Posted by & filed under Association Events, Association Meetings.

Avoid These Event Planning Pitfalls

No matter how much planning and organizing you do for a big meeting or event, something is sure to go wrong. Being prepared for the unexpected should be part of your event planning. Problems often occur when all the big pieces of the puzzle are under control, but the smaller tasks get overlooked. In other words, the devil is in the details. But don’t panic. Take our advice and be ready if you’re hit with any of these event pitfalls:

Hot or Cold: Whether your event is inside or out, consider temperature challenges that could arise. When selecting your venue, be sure to ask about the temperature. If the space can get very hot (especially with lots of people in attendance), you may want to rent additional fans or air conditioning units. For outdoor events, think about having heat lamps in case of chilly temperatures or for hot weather, industrial fans or even hand-held fans/spray bottles with your logo. In case of rain, have umbrellas at the ready for attendees.

Help Wanted: Being understaffed or undertrained for an event can leave you in a tailspin. Assign staff to particular tasks and meet with everyone before the event to brief them on what to do, where and when. Everyone should be in close communication with each other – you might set staffers up with walkie-talkies to ensure regular and effective communication. All staffers should understand the flow of the event and be able to answer basic questions, from “Where are the restrooms?” to “Who can provide more information?” And if they don’t know the answers, they should at least be professional, friendly and helpful. Staff members should be easily identifiable, by wearing a special badge, shirt or uniform.

Off to a Bad Start: Registration can be the first impression attendees have of your event, so it’s important to get it right. Ensure that your registration table is properly staffed to avoid long lines and annoyed attendees. Registration staff members should be friendly and welcoming – not overworked and disinterested.

Technical Difficulties: No doubt you’ve experienced technical difficulties first-hand – either as a host or attendee. Technology can make or break an event. So it’s certainly not an area to cut corners on. If you’re not an expert, hire someone who is to be available on-site. And don’t assume the supplier understands your specific needs. Before the event, review necessary audio/visual equipment including microphones, projectors, laptops, cables and screens, as well as wi-fi needs. Test presentations on the computer to be used before heading to the event and then once you’re there. Bring presentations on a USB drive as backup.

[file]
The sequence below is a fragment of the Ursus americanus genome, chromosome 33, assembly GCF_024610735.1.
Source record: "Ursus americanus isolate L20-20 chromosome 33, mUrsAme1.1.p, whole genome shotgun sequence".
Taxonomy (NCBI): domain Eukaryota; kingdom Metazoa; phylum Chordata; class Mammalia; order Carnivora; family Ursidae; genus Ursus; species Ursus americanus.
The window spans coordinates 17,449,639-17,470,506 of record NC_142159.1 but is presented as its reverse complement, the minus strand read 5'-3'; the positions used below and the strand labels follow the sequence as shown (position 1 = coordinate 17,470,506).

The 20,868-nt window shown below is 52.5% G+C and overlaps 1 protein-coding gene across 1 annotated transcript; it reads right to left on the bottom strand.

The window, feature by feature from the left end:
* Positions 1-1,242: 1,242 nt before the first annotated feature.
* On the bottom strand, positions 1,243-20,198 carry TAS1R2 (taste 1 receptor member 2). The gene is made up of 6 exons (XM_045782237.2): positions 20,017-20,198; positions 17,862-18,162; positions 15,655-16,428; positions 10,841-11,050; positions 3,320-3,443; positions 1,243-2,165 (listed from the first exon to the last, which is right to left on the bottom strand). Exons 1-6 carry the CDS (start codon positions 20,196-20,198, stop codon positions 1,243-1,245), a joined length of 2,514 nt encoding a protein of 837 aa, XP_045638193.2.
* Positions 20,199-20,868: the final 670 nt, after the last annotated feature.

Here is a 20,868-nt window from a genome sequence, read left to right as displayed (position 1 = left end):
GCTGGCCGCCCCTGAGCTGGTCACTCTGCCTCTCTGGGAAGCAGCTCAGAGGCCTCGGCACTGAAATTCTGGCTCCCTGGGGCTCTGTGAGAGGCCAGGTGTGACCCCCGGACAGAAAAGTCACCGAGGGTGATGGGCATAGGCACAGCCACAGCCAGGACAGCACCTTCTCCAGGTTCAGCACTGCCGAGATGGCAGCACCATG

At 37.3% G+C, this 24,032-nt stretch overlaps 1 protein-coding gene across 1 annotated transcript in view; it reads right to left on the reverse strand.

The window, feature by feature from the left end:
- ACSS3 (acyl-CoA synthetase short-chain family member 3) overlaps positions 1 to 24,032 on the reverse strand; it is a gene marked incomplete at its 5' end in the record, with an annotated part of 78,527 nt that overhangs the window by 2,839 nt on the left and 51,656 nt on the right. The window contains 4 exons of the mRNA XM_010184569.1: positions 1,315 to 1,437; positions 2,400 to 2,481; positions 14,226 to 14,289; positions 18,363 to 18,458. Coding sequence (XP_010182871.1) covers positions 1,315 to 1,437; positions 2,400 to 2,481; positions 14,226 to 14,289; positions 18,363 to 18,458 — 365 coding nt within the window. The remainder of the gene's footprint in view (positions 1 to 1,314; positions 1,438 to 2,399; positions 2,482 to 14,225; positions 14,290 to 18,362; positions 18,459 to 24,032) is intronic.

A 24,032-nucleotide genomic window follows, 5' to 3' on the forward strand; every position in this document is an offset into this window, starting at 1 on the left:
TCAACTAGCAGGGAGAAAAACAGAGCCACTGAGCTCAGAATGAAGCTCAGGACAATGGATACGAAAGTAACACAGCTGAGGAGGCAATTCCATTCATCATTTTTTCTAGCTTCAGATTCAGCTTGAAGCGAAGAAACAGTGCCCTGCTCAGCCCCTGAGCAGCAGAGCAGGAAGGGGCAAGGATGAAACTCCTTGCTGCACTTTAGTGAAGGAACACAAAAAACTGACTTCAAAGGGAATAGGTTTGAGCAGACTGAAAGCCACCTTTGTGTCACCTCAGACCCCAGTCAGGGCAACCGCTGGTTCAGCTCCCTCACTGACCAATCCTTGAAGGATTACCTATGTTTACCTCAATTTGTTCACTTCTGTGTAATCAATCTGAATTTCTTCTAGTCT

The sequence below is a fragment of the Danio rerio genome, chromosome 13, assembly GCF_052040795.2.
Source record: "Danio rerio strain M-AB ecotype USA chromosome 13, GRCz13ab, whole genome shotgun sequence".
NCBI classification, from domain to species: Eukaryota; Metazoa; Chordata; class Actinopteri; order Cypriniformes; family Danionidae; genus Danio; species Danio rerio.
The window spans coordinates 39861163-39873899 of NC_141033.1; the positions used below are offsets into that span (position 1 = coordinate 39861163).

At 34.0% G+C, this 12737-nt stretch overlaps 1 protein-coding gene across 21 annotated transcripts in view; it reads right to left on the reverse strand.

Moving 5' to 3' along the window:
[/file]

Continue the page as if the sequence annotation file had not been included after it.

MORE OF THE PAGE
Running out of Food and Drink: The food and beverages served can be a highlight or downfall of an event. Having an understanding of your audience will help you determine the type and amount of food and drinks required. Let your vendor know ahead of time if you have a group of heavy eaters, for example. Or if possible, have your vendor at the ready to prepare more food quickly, if needed. Assign someone to make sure buffets and drink tables are replenished when they’re running low.

In Case of Emergency: It may be impossible to prepare for every type of unexpected emergency, but there are a few things you can do to help you be ready. In case of a medical emergency (heart attack, seizure, falls, etc.), make sure you know where the closest hospital is located. If you’re hosting a large event, you may even want to contract to have an ambulance on-site. For natural disasters like hurricanes, tornadoes or earthquakes, as well as issues like gas leaks and fires, make sure you have an evacuation plan. This could include easy access to exits and even charter buses to transport attendees. The key here is to have some kind of plan in place, to help provide calm in a potentially panic-stricken situation.

Assume Nothing: We all know what can happen when we assume something. Don’t take anything for granted when it comes to event planning and organization. For example, know your speakers, what they’ll be talking about, and the A/V equipment they’ll need. Don’t assume they’ll be entertaining speakers just because they’re experts on a subject. And of course, review all contracts for your event closely. Having everything in writing will make sure everyone’s on the same page, leaving less room for assumptions.